You have just received a windfall, and you do not know what to do. Or maybe you have a list of things you want to do and are ready to spend that money starting tomorrow.
Hold on, not quite yet. First, let’s define instant wealth. Instant wealth is receiving a large sum of money, larger than what you are accustomed to. That amount can range from $5,000 to millions; it’s a relative amount. What isn’t relative is that more often than not, when we are lucky enough to receive instant wealth, we often have no idea how to handle it.
There are too many stories about lottery winners who get it all, then just as quickly lose everything plus more, falling from rich to well below the poverty line.
Money is tied to your dreams and goals, but how to make it all work out in the end? Well, once you have your goals, you make a plan. The plan is all about small steps and incremental, achievable goals. Your dream, for example, could be to have $1,000,000 in the bank by age 40. Let’s break that down:
First of all, what is a million? What does a million even look like? A million dollars is $1,000 times 1,000 – not difficult to do in your lifetime.
So how do you reach your first $1,000,000? Again, start small and start early. You can go to http://www.bankrate.com/calculators/savings/save-million-calculator.aspx, and calculate how to reach your saving goals there are many more online calculators to help you with this goal.
Many of our clients talk to us about setting up retirement plans, contributing to retirement plans, and focusing on the monetary aspects of retirement. But what they don’t do is spend a lot of time thinking about and planning for the nonfinancial aspects of their retirement; they don’t realize it’s the biggest transition they’ll ever go through.
The consequences of not planning can include sitting around with growing boredom. Retirees watch TV an average of 43.5 hours a week, according to Age Wave 2012, and lack of stimulation can be associated with higher risks of alcoholism or depression. Read More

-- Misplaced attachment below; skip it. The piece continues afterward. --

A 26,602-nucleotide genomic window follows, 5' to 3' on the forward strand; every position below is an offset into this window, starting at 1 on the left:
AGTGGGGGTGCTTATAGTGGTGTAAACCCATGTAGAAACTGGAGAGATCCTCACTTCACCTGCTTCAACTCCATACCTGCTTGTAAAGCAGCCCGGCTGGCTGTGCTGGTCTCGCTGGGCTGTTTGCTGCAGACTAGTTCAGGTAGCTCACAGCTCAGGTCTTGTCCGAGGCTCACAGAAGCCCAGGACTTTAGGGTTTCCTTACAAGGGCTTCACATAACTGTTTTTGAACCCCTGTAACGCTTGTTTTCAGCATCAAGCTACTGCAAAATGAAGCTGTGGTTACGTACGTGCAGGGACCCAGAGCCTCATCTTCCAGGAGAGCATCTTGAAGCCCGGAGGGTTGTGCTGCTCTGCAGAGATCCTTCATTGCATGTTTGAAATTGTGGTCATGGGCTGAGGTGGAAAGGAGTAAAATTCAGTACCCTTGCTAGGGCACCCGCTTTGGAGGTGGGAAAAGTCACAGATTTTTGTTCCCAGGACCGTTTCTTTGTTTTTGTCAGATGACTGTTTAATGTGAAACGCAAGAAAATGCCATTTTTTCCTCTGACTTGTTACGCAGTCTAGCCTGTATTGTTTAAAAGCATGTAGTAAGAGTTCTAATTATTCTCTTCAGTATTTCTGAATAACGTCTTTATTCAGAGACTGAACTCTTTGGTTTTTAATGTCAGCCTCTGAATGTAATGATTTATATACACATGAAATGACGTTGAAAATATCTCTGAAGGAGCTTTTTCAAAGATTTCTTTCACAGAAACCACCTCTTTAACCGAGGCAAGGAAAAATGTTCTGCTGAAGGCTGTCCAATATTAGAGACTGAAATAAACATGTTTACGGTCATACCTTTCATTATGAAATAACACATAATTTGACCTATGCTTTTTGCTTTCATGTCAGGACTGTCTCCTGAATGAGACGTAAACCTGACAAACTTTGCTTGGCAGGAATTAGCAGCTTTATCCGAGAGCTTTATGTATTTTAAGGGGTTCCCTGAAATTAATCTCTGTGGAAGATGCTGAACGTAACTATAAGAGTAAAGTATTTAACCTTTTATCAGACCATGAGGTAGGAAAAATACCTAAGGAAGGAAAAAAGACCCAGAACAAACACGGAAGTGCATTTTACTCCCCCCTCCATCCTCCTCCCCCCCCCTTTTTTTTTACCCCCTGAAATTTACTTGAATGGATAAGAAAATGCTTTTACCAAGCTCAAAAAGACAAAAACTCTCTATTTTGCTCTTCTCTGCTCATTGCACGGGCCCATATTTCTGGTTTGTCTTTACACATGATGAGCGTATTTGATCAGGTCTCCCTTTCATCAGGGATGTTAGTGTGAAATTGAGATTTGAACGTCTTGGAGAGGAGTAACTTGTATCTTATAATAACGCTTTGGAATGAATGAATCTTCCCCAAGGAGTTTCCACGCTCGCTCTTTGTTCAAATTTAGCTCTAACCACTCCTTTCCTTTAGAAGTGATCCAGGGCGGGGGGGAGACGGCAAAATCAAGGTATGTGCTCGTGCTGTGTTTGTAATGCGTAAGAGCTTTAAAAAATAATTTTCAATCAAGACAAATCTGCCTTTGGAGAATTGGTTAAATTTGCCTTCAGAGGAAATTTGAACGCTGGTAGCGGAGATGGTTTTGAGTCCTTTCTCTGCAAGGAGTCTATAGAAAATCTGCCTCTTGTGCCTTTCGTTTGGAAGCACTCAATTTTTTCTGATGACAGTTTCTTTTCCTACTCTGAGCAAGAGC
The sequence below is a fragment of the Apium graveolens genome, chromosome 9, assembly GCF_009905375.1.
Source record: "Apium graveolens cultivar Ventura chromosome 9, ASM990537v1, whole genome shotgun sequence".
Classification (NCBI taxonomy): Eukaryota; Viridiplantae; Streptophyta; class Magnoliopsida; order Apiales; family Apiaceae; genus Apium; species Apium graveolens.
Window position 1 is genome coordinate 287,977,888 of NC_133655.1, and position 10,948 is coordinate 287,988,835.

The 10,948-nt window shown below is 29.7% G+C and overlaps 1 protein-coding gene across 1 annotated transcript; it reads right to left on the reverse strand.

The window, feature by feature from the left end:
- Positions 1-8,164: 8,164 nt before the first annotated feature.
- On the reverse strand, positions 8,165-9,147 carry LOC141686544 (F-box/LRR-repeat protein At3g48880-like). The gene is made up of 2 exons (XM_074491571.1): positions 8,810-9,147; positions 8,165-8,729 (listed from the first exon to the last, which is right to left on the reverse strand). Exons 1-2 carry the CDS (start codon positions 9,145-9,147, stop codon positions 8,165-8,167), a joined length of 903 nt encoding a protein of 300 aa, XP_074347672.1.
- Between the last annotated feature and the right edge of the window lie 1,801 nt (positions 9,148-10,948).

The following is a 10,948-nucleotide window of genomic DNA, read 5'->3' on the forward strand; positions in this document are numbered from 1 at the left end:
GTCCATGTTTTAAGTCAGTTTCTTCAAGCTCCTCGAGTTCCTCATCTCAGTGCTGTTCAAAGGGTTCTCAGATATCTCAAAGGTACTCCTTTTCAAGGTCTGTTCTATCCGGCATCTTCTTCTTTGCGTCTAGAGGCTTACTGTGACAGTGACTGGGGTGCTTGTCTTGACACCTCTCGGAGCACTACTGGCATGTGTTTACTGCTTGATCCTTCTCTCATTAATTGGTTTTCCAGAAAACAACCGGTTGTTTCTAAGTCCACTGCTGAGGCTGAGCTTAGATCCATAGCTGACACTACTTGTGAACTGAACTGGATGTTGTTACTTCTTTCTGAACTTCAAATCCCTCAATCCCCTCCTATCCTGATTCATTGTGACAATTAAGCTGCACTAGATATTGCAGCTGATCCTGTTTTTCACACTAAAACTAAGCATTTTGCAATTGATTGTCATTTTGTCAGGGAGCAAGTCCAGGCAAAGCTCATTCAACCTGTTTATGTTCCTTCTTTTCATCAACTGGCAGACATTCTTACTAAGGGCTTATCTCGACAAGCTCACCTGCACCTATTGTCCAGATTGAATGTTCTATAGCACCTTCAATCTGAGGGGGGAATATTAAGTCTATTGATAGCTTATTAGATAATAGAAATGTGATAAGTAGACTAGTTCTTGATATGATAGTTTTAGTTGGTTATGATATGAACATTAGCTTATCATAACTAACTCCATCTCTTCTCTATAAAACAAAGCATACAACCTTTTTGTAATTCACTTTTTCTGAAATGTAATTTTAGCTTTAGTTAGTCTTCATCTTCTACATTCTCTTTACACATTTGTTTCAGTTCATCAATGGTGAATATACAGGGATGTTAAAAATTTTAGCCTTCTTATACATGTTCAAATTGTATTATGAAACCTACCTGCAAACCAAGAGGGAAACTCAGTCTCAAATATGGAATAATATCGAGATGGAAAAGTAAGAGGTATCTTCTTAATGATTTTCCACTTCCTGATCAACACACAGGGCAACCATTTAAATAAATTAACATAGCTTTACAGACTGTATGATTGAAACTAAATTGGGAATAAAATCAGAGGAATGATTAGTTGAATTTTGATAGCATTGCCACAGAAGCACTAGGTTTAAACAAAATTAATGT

Overview of Reorganizations
Reorganization is a transaction aspect of foreign corporate entry and exit activity that can have great importance in the considerations accompanying financial planning. To provide an adequate foundation to the fundamental understanding of reorganization considerations, a cursory overview of basic domestic, reorganization concepts is helpful.
These concepts can be divided into three types of reorganizing transactions. First, there are reorganizations deemed to be exiting the taxing jurisdiction of the United States. Second, reorganization transactions occur in the transnational process of the reorganization of a foreign corporation within a United States taxing jurisdiction. This would be a transaction Read More
In the United States, there has been a malpractice crisis for the medical profession for a number of years. It has at its roots the American Trial Lawyers who advocate a position that the medical profession is not adequately regulated for physicians whose practice causes harm to their clients. Its associations vigorously contend that victims of malpractice by physicians are inadequately compensated from injury and demand that no limits can be imposed as to the amounts mandated by the jury. The insurance underwriters of medical professionals assert that large verdicts have caused them to raise premiums where they depart from economic reality. When a physician factors in the cost of insurance in terms of doing business, the risk-reward analysis in specific Read More
The use of Foreign Trusts in financial planning can provide significant benefits to a client. As was discussed in Foreign Trusts and Legal Risks, (1) particularly important benefits can be derived utilizing Offshore Financial Centers whose laws are crafted to facilitate shelter from potential judgments and penal revenue assessments. But these benefits that can be so beneficial to a client also must be scrutinized for financial risks, be it credit, legal, or market risks. The ability to assert legal jurisdiction upon a Foreign Trust and the fiduciary (2) formulate an aspect of legal risk that is a part of that analysis. That legal risk embraces the implications of enforcement jurisdiction and the concept of the doctrine of comity among sovereign nations. Coupled with enforcement jurisdictional notions of one sovereign that Read More